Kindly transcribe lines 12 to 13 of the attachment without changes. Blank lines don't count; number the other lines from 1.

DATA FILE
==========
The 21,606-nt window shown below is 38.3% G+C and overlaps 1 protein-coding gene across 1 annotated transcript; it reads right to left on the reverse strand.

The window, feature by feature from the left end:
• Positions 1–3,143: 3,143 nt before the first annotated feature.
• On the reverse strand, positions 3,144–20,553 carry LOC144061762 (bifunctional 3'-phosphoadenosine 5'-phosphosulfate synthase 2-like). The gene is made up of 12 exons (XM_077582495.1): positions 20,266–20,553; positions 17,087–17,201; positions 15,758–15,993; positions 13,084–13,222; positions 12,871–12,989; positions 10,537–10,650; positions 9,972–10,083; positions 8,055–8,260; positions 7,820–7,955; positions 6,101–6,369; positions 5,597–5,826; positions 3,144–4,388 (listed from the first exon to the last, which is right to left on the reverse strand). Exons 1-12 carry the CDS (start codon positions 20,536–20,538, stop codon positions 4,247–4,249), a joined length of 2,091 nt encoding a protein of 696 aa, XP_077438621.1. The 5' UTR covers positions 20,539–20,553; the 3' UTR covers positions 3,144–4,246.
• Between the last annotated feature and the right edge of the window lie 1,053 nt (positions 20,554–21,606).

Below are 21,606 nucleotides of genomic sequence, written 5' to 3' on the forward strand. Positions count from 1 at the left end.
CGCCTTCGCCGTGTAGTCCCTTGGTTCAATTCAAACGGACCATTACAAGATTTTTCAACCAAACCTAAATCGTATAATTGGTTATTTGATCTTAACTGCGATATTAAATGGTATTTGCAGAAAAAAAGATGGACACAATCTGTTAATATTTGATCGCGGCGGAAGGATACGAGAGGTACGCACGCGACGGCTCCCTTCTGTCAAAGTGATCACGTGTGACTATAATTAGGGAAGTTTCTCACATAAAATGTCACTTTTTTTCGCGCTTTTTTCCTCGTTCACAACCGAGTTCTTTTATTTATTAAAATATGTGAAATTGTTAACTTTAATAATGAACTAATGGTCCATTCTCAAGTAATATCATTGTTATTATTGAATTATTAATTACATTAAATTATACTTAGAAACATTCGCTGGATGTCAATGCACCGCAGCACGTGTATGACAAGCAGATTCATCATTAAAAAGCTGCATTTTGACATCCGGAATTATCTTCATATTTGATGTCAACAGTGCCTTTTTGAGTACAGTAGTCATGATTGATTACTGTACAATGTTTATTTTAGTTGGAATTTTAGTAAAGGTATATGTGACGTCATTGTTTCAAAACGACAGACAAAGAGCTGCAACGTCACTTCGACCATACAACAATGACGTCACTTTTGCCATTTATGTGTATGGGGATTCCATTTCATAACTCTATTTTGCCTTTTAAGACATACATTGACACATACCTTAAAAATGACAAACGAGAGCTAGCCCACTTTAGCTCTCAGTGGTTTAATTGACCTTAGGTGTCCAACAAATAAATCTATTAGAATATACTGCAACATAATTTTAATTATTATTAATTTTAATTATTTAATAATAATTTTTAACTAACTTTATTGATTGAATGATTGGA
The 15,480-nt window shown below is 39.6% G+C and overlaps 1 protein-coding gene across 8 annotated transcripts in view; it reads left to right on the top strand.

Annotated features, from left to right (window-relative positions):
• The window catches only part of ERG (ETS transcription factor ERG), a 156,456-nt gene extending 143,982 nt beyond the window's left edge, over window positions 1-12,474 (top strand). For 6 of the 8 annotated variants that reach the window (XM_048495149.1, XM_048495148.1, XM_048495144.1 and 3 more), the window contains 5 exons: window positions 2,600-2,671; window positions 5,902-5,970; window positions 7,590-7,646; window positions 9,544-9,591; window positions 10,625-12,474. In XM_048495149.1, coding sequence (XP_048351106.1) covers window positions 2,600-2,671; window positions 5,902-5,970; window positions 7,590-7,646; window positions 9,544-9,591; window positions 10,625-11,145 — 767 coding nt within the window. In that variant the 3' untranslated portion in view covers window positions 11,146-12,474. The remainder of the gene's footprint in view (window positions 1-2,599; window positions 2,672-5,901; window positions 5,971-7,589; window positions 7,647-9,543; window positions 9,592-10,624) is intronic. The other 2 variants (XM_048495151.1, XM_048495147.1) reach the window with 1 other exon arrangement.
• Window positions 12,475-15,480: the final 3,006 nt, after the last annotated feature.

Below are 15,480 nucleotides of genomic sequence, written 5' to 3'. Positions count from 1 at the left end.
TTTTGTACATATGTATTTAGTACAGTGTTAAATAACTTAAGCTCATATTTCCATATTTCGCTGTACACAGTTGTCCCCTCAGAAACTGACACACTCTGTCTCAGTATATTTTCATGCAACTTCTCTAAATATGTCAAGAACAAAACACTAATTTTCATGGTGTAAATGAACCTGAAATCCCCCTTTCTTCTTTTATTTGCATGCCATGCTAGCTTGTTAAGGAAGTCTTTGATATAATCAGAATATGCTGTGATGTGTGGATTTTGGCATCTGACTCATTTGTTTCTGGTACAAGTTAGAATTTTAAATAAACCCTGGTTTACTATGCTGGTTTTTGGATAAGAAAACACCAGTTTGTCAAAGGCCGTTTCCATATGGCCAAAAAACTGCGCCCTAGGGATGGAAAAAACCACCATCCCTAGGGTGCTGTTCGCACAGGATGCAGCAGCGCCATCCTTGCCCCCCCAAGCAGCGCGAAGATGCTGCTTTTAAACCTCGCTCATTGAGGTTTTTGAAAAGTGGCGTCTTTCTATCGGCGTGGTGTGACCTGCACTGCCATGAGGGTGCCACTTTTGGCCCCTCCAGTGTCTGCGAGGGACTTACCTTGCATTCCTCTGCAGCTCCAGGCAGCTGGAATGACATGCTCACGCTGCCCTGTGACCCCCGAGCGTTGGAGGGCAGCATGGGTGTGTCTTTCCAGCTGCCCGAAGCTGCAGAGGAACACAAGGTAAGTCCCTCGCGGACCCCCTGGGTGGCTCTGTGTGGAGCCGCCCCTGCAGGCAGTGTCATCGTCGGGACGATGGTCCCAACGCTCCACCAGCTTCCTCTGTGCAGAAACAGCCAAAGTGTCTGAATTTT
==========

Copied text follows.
Below are 15,480 nucleotides of genomic sequence, written 5' to 3'. Positions count from 1 at the left end.
TTTTGTACATATGTATTTAGTACAGTGTTAAATAACTTAAGCTCATATTTCCATATTTCGCTGTACACAGTTGTCCCCTCAGAAACTGACACACTCTGTCTCAGTATATTTTCATGCAACTTCTCTAAATATGTCAAGAACAAAACACTAATTTTCATGGTGTAAATGAACCTGAAATCCCCCTTTCTTCTTTTATTTGCATGCCATGCTAGCTTGTTAAGGAAGTCTTTGATATAATCAGAATATGCTGTGATGTGTGGATTTTGGCATCTGACTCATTTGTTTCTGGTACAAGTTAGAATTTTAAATAAACCCTGGTTTACTATGCTGGTTTTTGGATAAGAAAACACCAGTTTGTCAAAGGCCGTTTCCATATGGCCAAAAAACTGCGCCCTAGGGATGGAAAAAACCACCATCCCTAGGGTGCTGTTCGCACAGGATGCAGCAGCGCCATCCTTGCCCCCCCAAGCAGCGCGAAGATGCTGCTTTTAAACCTCGCTCATTGAGGTTTTTGAAAAGTGGCGTCTTTCTATCGGCGTGGTGTGACCTGCACTGCCATGAGGGTGCCACTTTTGGCCCCTCCAGTGTCTGCGAGGGACTTACCTTGCATTCCTCTGCAGCTCCAGGCAGCTGGAATGACATGCTCACGCTGCCCTGTGACCCCCGAGCGTTGGAGGGCAGCATGGGTGTGTCTTTCCAGCTGCCCGAAGCTGCAGAGGAACACAAGGTAAGTCCCTCGCGGACCCCCTGGGTGGCTCTGTGTGGAGCCGCCCCTGCAGGCAGTGTCATCGTCGGGACGATGGTCCCAACGCTCCACCAGCTTCCTCTGTGCAGAAACAGCCAAAGTGTCTGAATTTT